Many of the young leaders attending the workshop had themselves overcome life challenges on the road to helping underserved children and youth. Each of these young women had their own unique remarkable story to tell. One of them was 20-year-old Shraddha.  


Shraddha first got involved with OSCAR Foundation at the age of 18. At the time, her friends in the village where she lived, about an hour’s distance from Mumbai, were never really active and preferred to stay at home. She did likewise due to her shyness. One day, she saw an advertisement in her school about a weekly event at the school with “inspirational people”. She decided to go. One of those inspirational people was Ashok Rathod from OSCAR Foundation. He told the students about his work and gave a football training session. “His story inspired me and I wanted to play football as well,” Shraddha said.


Shraddha was determined to bring football to her village; however there was no pitch nearby that she could use. There was only one and that was used by the police to practice on. Shraddha recounted how she went to OSCAR Foundation to tell them of her problem and how the staff there taught her how to negotiate with the police. With their support, Shraddha went to the police to ask if she could use their pitch. They agreed to let her do so twice a week.


In January 2017, Shraddha began playing with 15 children. Convincing the younger boys in the streets to train with her was easy. With the girls it was much more difficult. Ashok advised her to speak to their parents and also to persuade the boys in the team to bring girls to the sessions. It worked – only 10 months later 59 children were attending with a mix of girls and boys aged 10-15.


Seeing how, in parallel, Shraddha was becoming more lively and enthusiastic and even improved her performance at school, her mother was thrilled and supported her project. Her father, however, remained critical. “Girls should not stay outside,” he told her and asked “What are you getting out of it?” But her mother countered: “Shraddha was born to do something else.”


When her father realised how Shraddha’s football sessions had turned her into a known figure in the community and earned her much respect, even he was convinced.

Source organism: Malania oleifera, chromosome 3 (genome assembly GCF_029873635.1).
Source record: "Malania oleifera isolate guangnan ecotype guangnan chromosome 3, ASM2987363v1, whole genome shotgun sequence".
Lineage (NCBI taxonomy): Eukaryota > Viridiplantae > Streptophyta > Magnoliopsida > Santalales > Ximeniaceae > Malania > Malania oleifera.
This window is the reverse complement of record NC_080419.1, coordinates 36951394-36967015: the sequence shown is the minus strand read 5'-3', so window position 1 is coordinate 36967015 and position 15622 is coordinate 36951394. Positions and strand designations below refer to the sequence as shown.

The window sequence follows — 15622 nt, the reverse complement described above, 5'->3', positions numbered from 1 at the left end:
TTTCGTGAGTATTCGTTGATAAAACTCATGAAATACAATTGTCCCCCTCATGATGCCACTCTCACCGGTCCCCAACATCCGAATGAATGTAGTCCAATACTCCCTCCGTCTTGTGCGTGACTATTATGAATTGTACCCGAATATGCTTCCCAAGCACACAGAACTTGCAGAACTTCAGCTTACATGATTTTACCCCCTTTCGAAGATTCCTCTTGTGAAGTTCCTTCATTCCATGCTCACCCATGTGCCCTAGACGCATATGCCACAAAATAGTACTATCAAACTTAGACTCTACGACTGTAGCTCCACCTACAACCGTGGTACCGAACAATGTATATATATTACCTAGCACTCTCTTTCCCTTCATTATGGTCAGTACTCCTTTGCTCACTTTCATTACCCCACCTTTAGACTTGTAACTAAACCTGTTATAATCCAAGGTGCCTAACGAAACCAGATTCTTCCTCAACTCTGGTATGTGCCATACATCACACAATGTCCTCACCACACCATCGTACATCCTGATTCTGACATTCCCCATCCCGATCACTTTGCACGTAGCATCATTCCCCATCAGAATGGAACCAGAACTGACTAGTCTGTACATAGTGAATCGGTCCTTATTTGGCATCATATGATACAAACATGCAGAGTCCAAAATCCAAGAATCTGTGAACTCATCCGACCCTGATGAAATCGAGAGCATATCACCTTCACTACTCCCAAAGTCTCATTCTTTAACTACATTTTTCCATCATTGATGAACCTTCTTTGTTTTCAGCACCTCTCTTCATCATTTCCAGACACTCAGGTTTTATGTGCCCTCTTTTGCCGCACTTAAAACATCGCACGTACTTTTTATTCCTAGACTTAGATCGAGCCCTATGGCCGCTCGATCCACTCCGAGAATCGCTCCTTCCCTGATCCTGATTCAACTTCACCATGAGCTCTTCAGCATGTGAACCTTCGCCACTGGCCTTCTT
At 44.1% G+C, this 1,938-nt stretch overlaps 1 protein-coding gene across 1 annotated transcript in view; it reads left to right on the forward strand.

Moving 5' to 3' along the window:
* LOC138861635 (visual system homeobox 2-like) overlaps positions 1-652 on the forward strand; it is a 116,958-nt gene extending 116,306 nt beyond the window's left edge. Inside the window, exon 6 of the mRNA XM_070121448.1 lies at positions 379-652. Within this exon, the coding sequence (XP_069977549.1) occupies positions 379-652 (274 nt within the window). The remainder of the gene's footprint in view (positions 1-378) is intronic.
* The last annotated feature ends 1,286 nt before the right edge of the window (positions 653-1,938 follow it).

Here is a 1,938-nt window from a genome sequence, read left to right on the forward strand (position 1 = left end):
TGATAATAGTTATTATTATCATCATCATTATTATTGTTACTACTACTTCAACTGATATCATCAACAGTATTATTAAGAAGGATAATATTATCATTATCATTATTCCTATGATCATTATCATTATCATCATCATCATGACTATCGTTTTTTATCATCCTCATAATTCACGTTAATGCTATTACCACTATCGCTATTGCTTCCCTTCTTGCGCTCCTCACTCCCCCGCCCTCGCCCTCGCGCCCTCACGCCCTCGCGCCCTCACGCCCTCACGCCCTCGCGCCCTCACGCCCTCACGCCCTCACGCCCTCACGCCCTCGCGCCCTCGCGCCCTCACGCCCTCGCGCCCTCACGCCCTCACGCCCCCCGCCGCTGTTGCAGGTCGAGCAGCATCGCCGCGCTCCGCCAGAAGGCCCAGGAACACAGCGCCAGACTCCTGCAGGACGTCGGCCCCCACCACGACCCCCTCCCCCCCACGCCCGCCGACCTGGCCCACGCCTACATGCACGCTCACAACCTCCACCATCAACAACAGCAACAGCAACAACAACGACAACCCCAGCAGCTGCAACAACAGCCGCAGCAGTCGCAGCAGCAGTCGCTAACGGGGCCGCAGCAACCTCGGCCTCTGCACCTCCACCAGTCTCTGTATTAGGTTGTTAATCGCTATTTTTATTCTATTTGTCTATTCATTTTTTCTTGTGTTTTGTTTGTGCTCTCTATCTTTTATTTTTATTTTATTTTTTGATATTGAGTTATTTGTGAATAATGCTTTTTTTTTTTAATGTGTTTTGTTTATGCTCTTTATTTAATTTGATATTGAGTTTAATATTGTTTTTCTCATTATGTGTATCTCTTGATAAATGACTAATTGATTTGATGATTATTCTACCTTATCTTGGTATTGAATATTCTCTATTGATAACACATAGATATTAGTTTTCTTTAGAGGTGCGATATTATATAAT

Exchanging testimonials helped the workshop participants to not only get to know each other, but also to feel more “confident” and “powerful”, as 21-year-old Shivan from Nagpur commented. “We are facing the same problems. It strengthens me to hear how they deal with them,” she said. This was something she had also experienced three years previously when participating in a UN youth leadership training course through her organisation Slum Soccer in South Korea. It sparked an important realisation: “I had this misconception that other people in other countries do not have any problems,” Shivan recalled.  




After an intense four days of workshop sessions, it was time to venture outside onto the pitch. The 29th of October may have been the hottest day ever; however that did not curb the enthusiasm of the 500 young girls and boys that were hurrying off the buses that had brought them to the pitch: It was festival day! During the proceedings the female young leaders took on a variety of roles from handling logistics to taking match scores. They coordinated the allocation of tasks among themselves deciding who was best suited to each particular item on the day’s to-do list.


Every team played three matches in mixed teams and according to the football3 methodology. For many of the children it was the first time they had played this unaccustomed style of football. 13-year-old Dimple from Mumbai exclaimed excitedly: “I love it, because we can make our own rules!” Her fellow participant, 15-year-old Azaz, said that his favourite rule, among those he and his teammates had agreed upon, was to make the goal of a girl count double. “The girls play very well,” he added, “I am proud to see them play.” Another first for many of the participants was playing in a team together with the opposite sex.


As the day drew to a close, the winners of the football tournament became irrelevant. The participants had learned lessons far more valuable than winning. Boys, who had previously not even believed that girls could play football, were taught otherwise. Dimple, the young female player from Mumbai, highlighted one of the day’s greatest wins: “The boys respect us girls here.”


This article appeared in FOOTBALL4GOOD Magazine Issue 5/February 2018. Read more stories from the field of football for good here